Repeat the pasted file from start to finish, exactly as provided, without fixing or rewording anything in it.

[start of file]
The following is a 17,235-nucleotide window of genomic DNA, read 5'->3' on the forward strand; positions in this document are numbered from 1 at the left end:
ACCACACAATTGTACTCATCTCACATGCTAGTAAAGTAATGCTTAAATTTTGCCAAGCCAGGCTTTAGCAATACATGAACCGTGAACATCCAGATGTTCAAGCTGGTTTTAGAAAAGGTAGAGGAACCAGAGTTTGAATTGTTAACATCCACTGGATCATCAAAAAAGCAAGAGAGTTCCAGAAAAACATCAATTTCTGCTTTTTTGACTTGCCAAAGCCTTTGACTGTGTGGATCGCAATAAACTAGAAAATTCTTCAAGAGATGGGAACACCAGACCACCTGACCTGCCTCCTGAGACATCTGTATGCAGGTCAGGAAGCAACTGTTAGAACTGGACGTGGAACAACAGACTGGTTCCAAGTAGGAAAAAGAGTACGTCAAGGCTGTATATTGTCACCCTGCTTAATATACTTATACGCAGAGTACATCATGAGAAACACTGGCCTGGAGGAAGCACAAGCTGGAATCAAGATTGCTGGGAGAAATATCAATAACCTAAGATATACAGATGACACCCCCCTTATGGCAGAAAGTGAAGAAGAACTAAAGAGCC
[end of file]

The following is a 17,235-nucleotide window of genomic DNA, read 5'->3' on the forward strand; positions in this document are numbered from 1 at the left end:
ACCACACAATTGTACTCATCTCACATGCTAGTAAAGTAATGCTTAAATTTTGCCAAGCCAGGCTTTAGCAATACATGAACCGTGAACATCCAGATGTTCAAGCTGGTTTTAGAAAAGGTAGAGGAACCAGAGTTTGAATTGTTAACATCCACTGGATCATCAAAAAAGCAAGAGAGTTCCAGAAAAACATCAATTTCTGCTTTTTTGACTTGCCAAAGCCTTTGACTGTGTGGATCGCAATAAACTAGAAAATTCTTCAAGAGATGGGAACACCAGACCACCTGACCTGCCTCCTGAGACATCTGTATGCAGGTCAGGAAGCAACTGTTAGAACTGGACGTGGAACAACAGACTGGTTCCAAGTAGGAAAAAGAGTACGTCAAGGCTGTATATTGTCACCCTGCTTAATATACTTATACGCAGAGTACATCATGAGAAACACTGGCCTGGAGGAAGCACAAGCTGGAATCAAGATTGCTGGGAGAAATATCAATAACCTAAGATATACAGATGACACCCCCCTTATGGCAGAAAGTGAAGAAGAACTAAAGAGCC